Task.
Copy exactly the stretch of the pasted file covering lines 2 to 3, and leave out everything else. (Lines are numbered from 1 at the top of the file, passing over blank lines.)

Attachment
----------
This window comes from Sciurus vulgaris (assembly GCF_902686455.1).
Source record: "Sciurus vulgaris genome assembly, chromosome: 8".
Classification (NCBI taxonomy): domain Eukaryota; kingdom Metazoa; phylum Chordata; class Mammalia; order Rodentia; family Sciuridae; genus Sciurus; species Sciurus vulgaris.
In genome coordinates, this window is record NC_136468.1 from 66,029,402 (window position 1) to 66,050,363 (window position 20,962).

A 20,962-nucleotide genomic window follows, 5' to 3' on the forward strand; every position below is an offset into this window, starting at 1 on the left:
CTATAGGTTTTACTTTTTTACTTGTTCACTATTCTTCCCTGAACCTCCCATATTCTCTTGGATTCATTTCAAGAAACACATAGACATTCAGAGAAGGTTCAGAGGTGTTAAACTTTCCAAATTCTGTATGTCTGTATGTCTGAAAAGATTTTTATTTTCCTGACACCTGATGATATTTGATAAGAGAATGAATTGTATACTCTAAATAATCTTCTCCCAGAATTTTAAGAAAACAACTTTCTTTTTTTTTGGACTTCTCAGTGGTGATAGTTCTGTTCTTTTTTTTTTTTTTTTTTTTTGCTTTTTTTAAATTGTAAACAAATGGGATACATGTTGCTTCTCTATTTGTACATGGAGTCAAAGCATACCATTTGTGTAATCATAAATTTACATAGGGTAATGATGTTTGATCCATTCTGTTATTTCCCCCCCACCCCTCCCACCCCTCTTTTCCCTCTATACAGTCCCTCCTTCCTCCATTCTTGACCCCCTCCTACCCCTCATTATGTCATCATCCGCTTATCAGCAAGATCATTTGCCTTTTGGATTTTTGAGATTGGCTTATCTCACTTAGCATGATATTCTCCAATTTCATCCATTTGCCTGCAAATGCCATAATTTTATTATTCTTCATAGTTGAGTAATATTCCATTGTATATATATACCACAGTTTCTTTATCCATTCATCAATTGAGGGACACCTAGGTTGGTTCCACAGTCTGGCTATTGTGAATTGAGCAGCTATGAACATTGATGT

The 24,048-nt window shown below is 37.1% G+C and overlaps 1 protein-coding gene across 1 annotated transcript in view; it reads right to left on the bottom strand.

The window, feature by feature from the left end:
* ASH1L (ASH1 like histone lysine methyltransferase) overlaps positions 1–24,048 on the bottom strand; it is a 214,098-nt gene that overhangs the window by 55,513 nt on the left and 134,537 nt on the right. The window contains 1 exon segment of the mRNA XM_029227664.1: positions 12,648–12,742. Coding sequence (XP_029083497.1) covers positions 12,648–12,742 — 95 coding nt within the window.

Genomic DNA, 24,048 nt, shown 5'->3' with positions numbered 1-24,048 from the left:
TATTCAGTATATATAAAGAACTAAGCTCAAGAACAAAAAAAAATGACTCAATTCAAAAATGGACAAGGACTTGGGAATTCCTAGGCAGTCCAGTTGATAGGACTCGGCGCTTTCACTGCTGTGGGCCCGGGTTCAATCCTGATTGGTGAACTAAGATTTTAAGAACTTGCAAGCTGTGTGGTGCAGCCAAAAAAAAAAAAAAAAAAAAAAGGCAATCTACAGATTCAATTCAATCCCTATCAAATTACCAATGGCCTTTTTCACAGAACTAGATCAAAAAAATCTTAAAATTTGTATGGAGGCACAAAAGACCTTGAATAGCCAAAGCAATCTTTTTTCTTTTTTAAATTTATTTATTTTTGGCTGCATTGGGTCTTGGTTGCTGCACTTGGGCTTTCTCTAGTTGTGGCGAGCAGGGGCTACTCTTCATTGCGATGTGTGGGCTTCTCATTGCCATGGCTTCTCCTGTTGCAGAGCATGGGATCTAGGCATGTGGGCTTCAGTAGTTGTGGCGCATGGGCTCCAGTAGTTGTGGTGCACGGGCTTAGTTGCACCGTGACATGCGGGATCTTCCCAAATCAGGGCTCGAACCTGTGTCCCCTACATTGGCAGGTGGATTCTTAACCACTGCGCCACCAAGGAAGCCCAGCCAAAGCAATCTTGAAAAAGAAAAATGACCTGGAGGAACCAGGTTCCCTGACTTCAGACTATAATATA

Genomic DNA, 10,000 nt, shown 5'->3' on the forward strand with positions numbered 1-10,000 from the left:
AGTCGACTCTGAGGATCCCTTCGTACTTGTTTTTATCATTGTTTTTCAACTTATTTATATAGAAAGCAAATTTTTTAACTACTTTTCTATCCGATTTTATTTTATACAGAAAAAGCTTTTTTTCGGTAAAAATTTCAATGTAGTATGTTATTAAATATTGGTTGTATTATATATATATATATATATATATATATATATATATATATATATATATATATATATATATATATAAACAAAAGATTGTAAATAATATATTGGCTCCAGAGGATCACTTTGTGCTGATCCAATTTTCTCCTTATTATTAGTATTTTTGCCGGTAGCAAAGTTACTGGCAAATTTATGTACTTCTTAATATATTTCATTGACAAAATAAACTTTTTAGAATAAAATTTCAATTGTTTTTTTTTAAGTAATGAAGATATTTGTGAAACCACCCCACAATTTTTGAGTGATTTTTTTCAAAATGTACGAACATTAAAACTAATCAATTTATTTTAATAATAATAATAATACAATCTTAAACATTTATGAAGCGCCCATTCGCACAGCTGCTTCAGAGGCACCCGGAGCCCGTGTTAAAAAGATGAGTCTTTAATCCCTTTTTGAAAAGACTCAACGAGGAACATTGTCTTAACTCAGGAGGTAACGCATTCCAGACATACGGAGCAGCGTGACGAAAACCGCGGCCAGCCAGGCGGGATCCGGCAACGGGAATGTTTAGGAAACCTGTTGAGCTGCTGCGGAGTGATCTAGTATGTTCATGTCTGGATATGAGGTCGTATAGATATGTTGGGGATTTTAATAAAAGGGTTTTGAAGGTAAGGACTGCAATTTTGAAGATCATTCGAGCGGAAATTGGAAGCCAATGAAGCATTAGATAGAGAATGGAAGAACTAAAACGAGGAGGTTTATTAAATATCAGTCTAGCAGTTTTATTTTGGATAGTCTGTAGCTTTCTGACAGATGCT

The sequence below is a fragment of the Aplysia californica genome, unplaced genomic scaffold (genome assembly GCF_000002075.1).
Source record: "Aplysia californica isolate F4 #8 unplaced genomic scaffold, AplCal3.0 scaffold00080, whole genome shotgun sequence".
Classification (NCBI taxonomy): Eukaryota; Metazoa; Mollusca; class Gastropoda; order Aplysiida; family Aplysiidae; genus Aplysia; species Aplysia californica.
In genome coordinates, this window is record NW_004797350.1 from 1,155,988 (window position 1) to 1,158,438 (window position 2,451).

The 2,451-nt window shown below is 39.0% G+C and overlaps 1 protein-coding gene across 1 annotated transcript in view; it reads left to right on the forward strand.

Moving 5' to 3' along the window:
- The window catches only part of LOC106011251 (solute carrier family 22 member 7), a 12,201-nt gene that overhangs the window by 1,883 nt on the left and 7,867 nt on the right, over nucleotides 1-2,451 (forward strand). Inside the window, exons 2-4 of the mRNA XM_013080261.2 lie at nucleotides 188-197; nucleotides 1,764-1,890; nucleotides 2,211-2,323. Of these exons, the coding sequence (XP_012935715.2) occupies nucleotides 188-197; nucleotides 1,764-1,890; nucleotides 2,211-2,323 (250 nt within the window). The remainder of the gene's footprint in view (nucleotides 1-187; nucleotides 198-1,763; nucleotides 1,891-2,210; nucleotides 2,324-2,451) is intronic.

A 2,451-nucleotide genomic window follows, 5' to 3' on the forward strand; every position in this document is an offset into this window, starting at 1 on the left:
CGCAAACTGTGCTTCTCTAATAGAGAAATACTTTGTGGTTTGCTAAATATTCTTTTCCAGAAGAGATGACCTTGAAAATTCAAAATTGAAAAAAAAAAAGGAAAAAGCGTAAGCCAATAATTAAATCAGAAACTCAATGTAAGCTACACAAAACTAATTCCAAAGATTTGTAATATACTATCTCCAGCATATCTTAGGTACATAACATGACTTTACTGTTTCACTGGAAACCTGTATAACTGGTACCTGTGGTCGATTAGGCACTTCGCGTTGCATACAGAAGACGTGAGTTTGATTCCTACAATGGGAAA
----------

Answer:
Source record: "Sciurus vulgaris genome assembly, chromosome: 8".
Classification (NCBI taxonomy): domain Eukaryota; kingdom Metazoa; phylum Chordata; class Mammalia; order Rodentia; family Sciuridae; genus Sciurus; species Sciurus vulgaris.